Effect of subsurface heterogeneity on free-product recovery from unconfined aquifers

J. J. Kaluarachchi, Utah State University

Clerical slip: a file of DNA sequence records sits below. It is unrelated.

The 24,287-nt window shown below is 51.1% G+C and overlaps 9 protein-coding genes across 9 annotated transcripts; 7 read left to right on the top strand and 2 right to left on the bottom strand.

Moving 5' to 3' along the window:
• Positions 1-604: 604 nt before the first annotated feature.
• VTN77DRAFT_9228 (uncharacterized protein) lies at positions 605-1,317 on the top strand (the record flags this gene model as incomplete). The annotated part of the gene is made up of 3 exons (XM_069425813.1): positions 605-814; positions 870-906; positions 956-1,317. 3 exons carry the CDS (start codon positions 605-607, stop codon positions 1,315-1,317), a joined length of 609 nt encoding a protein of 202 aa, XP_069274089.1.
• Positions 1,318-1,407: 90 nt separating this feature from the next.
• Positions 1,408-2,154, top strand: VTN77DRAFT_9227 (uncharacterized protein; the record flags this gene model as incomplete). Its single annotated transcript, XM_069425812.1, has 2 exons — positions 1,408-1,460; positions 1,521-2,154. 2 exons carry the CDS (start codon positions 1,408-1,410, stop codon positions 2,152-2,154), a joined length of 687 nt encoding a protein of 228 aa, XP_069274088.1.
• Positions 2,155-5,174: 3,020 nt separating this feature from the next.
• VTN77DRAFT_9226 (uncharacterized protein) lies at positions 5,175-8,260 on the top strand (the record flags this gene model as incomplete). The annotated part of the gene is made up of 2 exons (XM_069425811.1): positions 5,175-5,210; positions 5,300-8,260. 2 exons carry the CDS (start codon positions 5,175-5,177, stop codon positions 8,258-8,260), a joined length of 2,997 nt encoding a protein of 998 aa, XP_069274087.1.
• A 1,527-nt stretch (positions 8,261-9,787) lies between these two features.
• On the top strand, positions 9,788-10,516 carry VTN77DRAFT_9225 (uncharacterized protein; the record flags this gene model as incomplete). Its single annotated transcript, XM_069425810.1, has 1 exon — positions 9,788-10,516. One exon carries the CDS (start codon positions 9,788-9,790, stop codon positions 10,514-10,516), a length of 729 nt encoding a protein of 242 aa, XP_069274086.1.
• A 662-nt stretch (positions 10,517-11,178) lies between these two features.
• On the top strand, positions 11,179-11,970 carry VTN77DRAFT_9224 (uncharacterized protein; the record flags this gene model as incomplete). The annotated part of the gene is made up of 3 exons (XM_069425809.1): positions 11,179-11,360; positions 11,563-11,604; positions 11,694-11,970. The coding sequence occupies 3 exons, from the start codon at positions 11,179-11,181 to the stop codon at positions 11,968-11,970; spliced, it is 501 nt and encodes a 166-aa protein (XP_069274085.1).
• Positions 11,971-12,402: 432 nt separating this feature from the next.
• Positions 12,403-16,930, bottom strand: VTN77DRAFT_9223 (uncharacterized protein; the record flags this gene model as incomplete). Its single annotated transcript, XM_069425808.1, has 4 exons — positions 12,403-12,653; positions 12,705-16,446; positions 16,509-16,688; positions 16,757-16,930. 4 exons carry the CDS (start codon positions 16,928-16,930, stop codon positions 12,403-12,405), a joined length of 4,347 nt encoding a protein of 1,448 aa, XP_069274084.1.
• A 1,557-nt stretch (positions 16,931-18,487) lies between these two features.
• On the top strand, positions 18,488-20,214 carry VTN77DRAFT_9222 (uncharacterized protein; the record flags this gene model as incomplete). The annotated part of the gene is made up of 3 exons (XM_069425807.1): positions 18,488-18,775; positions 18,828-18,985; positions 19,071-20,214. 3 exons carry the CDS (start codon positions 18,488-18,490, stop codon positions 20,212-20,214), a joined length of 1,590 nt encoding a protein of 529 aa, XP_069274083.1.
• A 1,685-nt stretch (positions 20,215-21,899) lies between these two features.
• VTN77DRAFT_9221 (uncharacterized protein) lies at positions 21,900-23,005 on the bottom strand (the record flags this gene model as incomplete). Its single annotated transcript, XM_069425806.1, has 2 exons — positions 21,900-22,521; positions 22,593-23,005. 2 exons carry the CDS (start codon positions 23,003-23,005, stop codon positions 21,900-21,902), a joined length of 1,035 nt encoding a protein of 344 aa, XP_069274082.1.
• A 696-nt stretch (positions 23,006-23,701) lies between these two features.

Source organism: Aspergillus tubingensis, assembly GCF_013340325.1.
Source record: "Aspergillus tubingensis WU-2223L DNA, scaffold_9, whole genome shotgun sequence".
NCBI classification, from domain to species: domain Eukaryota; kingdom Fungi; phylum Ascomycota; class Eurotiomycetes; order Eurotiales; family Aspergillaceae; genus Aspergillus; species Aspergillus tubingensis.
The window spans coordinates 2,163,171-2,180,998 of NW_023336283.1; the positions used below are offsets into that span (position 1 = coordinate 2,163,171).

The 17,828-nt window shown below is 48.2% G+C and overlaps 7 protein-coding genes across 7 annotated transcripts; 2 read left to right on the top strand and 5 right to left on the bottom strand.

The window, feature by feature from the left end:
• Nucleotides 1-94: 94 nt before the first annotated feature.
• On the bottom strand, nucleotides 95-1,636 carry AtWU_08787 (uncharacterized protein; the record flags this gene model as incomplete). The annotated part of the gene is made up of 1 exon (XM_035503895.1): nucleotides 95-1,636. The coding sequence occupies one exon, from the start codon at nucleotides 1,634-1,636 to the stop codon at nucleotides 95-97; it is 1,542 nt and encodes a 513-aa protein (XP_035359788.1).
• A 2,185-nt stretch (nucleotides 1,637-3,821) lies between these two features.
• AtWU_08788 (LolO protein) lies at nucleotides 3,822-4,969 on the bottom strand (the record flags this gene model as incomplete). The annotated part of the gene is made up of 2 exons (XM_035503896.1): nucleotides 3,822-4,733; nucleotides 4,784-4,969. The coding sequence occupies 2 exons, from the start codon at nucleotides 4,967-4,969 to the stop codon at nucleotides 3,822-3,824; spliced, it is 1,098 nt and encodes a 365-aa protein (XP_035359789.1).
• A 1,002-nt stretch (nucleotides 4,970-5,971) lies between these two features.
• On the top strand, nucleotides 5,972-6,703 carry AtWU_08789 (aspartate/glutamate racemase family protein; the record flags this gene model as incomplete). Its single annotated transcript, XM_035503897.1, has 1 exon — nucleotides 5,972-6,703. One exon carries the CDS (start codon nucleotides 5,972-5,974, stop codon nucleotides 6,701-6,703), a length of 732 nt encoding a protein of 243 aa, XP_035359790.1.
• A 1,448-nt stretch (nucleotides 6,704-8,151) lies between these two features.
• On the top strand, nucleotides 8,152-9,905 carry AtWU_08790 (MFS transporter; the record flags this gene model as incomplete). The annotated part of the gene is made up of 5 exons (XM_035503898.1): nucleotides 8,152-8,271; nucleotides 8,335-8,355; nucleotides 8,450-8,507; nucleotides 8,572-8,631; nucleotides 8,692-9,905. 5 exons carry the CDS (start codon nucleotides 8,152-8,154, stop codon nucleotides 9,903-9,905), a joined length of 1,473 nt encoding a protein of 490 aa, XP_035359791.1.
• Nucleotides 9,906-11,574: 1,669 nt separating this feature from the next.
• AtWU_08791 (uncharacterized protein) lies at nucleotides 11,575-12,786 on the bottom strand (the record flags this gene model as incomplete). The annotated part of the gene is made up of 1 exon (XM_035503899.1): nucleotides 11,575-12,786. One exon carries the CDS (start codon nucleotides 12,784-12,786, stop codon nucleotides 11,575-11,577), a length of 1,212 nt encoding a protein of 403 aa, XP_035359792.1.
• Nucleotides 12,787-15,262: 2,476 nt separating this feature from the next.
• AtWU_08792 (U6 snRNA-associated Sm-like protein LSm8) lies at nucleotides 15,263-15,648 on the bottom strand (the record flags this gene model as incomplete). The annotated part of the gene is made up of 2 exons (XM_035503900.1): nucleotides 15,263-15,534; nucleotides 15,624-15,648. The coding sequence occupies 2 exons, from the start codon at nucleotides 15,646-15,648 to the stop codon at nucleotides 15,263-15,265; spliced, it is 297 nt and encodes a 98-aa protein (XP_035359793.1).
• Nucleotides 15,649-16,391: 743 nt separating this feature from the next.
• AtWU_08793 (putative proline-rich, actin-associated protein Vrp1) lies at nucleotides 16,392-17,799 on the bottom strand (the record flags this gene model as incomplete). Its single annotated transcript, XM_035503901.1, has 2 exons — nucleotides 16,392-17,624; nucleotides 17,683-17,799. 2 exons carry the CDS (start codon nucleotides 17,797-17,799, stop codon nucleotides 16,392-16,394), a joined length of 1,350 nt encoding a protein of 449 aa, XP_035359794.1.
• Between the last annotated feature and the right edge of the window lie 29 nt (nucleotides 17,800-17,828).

Free-product record system designs for light-hydrocarbon-contaminated sites were investigated to evaluate the effects of subsurface heterogeneity using a vertically integrated three-phase flow model. The input stochastic variable of the areal flow analysis was the log-intrinsic permeability and it was generated using the Turning Band method. The results of a series of hypothetical field-scale simulations showed that subsurface heterogeneity has a substantial effect on free-product recovery predictions. As the heterogeneity increased, the recoverable oil volume decreased and the residual trapped oil volume increased. As the subsurface anisotropy increased, these effects together with free- and total-oil contaminated areas were further enhanced. The use of multiple-stage water pumping was found to be insignificant compared to steady uniform pumping due to reduced recovery efficiency and increased residual oil volume. This observation was opposite to that produced under homogeneous scenarios. The effect of subsurface heterogeneity was enhanced at relatively low water pumping rates. The difference in results produced by homogeneous and heterogeneous simulations was substantial, indicating greater attention should be paid in modeling free-product recovery systems with appropriate subsurface heterogeneity.